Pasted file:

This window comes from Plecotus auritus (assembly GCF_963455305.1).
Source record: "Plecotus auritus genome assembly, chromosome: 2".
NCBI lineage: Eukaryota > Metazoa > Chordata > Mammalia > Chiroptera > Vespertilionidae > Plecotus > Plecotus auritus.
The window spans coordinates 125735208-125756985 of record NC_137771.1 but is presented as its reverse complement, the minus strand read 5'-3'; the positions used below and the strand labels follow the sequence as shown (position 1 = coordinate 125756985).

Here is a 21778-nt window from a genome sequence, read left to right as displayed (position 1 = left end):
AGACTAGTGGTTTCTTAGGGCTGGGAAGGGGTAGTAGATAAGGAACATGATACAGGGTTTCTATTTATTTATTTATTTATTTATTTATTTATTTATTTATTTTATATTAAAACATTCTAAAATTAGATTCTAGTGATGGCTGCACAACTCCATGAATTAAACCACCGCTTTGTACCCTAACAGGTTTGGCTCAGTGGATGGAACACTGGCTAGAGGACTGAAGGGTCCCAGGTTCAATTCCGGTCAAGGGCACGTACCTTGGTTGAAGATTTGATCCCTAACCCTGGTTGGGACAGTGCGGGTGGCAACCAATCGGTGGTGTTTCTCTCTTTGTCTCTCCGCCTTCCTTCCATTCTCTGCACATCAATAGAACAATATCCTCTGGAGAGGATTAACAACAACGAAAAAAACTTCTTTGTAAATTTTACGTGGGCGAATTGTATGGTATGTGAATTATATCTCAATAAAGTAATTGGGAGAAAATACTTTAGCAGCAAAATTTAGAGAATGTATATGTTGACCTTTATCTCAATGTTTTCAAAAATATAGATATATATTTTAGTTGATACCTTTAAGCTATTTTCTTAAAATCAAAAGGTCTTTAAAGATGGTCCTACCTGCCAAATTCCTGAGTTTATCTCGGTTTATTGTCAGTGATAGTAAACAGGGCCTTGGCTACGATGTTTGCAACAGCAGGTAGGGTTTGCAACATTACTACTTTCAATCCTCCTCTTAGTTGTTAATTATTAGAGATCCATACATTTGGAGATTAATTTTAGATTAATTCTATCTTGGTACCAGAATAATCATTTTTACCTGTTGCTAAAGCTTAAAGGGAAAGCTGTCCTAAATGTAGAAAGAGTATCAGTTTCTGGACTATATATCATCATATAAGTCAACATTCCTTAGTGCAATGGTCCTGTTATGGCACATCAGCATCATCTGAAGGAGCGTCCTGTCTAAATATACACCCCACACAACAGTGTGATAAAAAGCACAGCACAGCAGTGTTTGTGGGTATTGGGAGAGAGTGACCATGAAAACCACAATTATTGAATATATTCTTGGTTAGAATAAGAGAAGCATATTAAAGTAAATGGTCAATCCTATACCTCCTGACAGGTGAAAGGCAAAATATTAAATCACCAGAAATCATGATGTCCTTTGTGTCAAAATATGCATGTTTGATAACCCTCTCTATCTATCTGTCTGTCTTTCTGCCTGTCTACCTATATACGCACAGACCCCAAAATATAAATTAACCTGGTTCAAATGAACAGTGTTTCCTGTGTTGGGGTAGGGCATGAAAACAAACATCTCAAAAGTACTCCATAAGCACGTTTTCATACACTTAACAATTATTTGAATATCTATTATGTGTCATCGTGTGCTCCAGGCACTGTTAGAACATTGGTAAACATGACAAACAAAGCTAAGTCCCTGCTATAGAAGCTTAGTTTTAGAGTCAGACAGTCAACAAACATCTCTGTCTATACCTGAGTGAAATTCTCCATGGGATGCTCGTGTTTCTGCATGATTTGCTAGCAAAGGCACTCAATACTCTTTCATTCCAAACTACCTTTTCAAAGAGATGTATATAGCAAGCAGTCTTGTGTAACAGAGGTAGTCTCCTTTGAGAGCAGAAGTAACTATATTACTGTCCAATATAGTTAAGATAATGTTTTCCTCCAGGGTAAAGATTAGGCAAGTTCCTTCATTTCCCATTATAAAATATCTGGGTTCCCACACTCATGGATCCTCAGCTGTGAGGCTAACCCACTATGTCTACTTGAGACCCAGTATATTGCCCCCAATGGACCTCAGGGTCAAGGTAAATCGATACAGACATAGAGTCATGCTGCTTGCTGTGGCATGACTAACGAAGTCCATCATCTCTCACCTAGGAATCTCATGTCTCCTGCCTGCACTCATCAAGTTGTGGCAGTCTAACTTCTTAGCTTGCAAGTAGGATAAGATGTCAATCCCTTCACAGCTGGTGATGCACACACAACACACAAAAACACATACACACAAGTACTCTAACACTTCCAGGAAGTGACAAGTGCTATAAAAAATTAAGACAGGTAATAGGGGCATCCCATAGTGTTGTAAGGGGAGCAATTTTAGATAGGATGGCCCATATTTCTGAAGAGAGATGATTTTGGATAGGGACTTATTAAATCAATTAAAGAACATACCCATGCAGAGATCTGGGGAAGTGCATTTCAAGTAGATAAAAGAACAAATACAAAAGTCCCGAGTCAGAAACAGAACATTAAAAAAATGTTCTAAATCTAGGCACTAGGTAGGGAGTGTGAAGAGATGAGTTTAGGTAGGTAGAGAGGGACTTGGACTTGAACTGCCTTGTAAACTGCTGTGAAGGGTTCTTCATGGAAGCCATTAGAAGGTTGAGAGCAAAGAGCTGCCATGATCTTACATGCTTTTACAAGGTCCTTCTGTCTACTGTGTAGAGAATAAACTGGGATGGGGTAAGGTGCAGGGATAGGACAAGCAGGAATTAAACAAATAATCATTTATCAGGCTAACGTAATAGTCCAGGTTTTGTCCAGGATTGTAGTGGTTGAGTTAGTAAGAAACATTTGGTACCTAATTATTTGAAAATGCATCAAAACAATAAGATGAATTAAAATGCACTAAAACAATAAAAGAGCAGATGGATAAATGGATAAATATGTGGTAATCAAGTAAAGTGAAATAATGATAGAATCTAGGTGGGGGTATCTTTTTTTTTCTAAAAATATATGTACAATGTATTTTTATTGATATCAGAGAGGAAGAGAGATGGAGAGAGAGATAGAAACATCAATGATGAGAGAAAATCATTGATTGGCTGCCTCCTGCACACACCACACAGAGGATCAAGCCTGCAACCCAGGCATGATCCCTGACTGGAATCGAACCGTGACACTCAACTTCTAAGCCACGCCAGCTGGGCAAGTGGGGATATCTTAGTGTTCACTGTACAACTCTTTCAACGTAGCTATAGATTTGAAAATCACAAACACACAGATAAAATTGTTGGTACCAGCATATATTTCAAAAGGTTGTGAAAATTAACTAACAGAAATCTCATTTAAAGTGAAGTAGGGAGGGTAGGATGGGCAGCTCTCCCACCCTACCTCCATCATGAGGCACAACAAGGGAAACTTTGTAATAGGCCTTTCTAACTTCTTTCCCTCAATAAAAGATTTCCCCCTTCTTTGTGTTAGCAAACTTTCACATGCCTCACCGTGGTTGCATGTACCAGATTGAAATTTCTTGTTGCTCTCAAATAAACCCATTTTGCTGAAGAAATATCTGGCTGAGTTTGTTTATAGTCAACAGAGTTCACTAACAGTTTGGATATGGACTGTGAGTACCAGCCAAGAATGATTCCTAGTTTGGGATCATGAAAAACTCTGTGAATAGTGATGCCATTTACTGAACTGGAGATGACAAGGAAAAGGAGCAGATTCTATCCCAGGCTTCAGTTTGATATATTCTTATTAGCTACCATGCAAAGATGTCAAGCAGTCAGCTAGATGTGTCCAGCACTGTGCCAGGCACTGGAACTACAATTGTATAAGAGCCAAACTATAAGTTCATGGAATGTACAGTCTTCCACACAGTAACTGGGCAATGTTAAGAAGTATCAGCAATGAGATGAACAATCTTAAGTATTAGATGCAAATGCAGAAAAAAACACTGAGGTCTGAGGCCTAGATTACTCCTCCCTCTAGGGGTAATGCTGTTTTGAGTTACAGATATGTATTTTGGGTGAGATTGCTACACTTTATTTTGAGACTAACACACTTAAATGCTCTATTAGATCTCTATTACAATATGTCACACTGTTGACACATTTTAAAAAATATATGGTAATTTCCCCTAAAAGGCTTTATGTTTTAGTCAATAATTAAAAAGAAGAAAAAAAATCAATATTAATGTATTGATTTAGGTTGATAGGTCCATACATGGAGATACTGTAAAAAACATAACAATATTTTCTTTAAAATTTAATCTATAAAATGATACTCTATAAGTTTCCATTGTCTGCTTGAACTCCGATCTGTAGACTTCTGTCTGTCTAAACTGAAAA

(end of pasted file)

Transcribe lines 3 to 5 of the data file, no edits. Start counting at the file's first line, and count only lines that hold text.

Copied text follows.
NCBI lineage: Eukaryota > Metazoa > Chordata > Mammalia > Chiroptera > Vespertilionidae > Plecotus > Plecotus auritus.
The window spans coordinates 125735208-125756985 of record NC_137771.1 but is presented as its reverse complement, the minus strand read 5'-3'; the positions used below and the strand labels follow the sequence as shown (position 1 = coordinate 125756985).

Here is a 21778-nt window from a genome sequence, read left to right as displayed (position 1 = left end):